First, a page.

As practitioners and business owners, it’s important to consistently evaluate our firm’s internal systems. Only through honest analysis, can we identify areas of weakness and work to enhance overall operations.
With this in mind, I often wonder if practitioners also ask themselves the deeper “Why?” questions—the questions that go beyond standard process and procedure and force them to look at why they do what they do every day. “Why do I practice accounting?” “Why do I come into the office each day?” “Why do I work really long hours from time to time?” “Why do I invest in my firm, my staff, and my clients?”
Have you ever taken the time to really think about the answers to these questions? Asking why is a great exercise to get you thinking about your firm, but it’s sometimes a tough question to answer. On a day-to-day basis, we may think that we know why we do what we do, but without concentrated thought, do we really?
This concept of “why” has been swirling around in my head for quite some time now. In 2010, Simon Sinek gave a very inspirational TED Talk on the topic (http://www.ted.com/talks/simon_sinek_how_great_leaders_inspire_action.html).
He asked the question: “Why are some organizations able to inspire while other organizations do not?” He explains that, today, people don’t buy a product or service as much as they buy into why you do it. He offers Apple as the perfect example, asking “Why is Apple so popular?” The answer: because today’s consumer requires more than a product that simply functions, they require a product that they connect with…that they believe in. And as we all know, few companies have been as successful as Apple in offering products that consumers truly believe in.
In reference to employees, Sinek also explained that the goal should not be to hire people who need a job, but to hire people who believe what you believe. He went on to say that this leads to bringing in clients that also believe what you believe. So, if we take the time to really think through why we do what we do and express this belief with certainty, we in turn inspire our employees and clients. Just imagine what kind of practice you could be running!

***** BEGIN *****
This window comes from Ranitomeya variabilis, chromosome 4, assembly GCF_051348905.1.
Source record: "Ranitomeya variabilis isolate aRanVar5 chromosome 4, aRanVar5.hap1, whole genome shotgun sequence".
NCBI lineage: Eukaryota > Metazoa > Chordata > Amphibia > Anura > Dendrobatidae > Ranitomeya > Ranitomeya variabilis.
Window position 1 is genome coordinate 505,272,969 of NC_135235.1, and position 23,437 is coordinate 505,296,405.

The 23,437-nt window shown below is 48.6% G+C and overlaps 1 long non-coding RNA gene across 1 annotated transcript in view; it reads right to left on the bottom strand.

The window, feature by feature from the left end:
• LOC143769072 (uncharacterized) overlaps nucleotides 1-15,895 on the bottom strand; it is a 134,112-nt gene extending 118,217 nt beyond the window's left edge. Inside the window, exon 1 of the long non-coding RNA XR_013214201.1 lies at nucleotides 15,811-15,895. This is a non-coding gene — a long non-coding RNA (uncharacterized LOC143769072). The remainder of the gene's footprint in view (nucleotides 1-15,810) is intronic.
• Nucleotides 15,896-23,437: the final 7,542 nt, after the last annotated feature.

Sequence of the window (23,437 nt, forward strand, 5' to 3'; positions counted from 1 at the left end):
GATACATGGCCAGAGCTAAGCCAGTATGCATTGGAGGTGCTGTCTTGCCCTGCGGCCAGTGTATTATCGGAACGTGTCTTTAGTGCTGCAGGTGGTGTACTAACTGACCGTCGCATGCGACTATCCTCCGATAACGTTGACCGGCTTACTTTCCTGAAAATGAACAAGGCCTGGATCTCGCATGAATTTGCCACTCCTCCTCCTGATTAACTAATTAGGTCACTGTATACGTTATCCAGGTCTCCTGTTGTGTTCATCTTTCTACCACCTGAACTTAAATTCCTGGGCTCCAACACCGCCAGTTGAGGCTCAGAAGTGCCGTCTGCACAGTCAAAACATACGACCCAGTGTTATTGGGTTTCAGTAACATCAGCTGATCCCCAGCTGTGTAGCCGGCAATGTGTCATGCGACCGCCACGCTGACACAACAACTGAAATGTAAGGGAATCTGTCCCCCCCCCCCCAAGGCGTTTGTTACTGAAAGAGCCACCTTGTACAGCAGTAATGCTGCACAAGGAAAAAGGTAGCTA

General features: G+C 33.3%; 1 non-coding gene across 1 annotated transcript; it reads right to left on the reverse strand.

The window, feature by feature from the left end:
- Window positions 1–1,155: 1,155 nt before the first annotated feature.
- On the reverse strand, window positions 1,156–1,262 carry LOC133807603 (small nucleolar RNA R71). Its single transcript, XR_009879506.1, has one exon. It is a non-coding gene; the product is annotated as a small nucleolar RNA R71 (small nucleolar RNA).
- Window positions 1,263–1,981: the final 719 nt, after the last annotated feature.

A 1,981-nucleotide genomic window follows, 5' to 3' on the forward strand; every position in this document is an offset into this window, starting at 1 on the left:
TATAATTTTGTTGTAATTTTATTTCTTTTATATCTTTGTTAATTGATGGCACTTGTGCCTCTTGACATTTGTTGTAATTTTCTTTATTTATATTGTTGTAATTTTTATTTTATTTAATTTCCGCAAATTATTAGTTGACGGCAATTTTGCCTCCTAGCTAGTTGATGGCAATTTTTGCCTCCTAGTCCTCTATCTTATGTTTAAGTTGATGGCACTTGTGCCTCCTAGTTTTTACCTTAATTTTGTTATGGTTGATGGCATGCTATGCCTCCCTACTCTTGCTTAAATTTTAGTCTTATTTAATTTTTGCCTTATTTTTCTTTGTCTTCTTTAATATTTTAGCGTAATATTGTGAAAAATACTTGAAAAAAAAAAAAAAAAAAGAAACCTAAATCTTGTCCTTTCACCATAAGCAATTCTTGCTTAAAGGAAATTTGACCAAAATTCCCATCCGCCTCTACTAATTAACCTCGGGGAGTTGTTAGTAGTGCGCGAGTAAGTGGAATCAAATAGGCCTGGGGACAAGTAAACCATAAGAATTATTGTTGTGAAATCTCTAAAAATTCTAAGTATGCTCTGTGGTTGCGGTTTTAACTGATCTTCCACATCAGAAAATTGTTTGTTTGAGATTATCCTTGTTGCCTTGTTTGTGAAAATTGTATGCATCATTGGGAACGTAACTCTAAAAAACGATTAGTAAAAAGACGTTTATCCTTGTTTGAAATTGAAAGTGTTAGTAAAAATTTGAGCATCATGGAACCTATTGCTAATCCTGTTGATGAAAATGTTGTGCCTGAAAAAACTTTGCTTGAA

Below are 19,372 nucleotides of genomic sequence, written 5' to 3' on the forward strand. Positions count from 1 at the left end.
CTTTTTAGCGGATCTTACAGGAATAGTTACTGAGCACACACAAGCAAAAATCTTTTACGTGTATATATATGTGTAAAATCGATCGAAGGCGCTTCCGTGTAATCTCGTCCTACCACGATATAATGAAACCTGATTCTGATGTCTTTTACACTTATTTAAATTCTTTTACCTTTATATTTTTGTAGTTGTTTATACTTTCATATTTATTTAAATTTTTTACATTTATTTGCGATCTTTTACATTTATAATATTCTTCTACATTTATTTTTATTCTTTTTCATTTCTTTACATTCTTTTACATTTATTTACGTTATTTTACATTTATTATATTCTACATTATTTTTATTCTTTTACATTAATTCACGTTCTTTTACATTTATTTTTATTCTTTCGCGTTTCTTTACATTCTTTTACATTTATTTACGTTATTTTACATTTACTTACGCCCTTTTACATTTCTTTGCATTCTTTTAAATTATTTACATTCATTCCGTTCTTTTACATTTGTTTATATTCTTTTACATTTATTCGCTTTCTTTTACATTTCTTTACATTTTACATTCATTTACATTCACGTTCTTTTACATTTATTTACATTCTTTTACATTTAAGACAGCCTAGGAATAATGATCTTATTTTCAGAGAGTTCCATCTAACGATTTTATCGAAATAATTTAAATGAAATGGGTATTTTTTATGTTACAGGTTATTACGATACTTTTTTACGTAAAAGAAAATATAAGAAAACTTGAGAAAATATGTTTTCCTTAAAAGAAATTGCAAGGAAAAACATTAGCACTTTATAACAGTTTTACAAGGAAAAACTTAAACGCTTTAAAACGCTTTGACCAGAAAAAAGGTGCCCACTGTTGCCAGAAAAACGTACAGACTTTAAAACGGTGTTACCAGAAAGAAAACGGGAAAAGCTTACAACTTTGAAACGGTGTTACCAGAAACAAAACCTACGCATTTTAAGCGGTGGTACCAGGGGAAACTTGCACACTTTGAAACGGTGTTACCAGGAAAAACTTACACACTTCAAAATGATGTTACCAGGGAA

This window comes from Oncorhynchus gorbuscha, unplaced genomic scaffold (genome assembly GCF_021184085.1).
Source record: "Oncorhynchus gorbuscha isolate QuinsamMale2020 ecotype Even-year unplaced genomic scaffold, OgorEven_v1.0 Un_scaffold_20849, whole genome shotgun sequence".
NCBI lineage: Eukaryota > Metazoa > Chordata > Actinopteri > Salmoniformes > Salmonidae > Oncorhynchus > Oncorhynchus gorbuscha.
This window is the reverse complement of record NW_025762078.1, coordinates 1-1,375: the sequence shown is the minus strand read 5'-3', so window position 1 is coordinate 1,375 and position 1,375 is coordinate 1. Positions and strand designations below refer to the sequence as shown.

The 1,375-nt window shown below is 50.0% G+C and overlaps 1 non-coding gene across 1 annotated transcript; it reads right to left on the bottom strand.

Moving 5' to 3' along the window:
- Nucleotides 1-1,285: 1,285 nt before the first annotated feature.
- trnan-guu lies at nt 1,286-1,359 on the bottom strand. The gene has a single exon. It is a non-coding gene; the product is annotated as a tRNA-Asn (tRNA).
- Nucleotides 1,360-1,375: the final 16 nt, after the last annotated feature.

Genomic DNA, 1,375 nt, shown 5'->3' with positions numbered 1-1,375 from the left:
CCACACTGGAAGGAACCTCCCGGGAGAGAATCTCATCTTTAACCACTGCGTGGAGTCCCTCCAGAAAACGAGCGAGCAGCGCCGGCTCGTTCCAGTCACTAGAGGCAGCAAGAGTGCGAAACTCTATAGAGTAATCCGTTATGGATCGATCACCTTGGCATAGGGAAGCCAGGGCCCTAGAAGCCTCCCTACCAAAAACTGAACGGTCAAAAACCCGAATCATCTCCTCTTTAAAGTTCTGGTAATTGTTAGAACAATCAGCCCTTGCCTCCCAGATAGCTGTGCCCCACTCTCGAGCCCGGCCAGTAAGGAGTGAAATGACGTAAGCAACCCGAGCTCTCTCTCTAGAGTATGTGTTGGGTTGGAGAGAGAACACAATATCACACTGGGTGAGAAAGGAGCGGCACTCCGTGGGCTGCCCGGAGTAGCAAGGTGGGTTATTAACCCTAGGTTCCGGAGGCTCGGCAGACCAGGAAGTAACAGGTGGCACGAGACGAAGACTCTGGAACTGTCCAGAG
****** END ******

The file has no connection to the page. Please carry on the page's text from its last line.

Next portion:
One important thing to remember is that when you ask yourself “why,” this refers to the bigger picture—your purpose. Answers like making money or growing your client base aren’t “why you do what you do,” they are simply outcomes. You have to look more deeply to appropriately answer the “why” questions. It’s a tough exercise, I understand, but can be very enlightening and rewarding.
Allow me to clarify a bit more. As very recent empty nesters, my wife and I took advantage of our newfound freedom and took a trip to Paris, France and southern Italy. Being in Italy reminded me of the clothing designer Brunello Cucinelli. In short, his story is that for the past seven or eight years his clothing line has grown exponentially.
Cucinelli represents one of the most expensive brands on the market, yet it is growing by 35-40 percent each year. A main reason for the brand’s success is that Cucinelli has a very clear “why.” It’s about a passion for what he does, which he passes on to his employees, his clients, and his community. He embraces his heritage and his art, which is reflected in the quality and beauty of the clothes, the company’s facilities, and the creative culture. For all these reasons, his employees and customers are totally engaged with the brand and Cucinelli’s why.
If you’ve overlooked your “why,” it’s time to consider it. Take a moment to sit down and really think through why you do what you do. Pinpoint your passion and review if that is reflected throughout your firm. You may be surprised at what you find—realizing it’s time to make some serious changes.
Darren is the Executive Editor of CPA Practice Advisor. He remains in public practice as the principal of Root & Associates, LLC, in Bloomington, Indiana, and is president of his consulting practice, RootWorks. He formerly served on the Board of the AICPA’s CITP Credentials Committee and is a former member of the Board of Directors for the Indiana CPA Society. He speaks at dozens of professional organizations each year and frequently serves as a guest lecturer at Indiana University’s Kelley School of Business.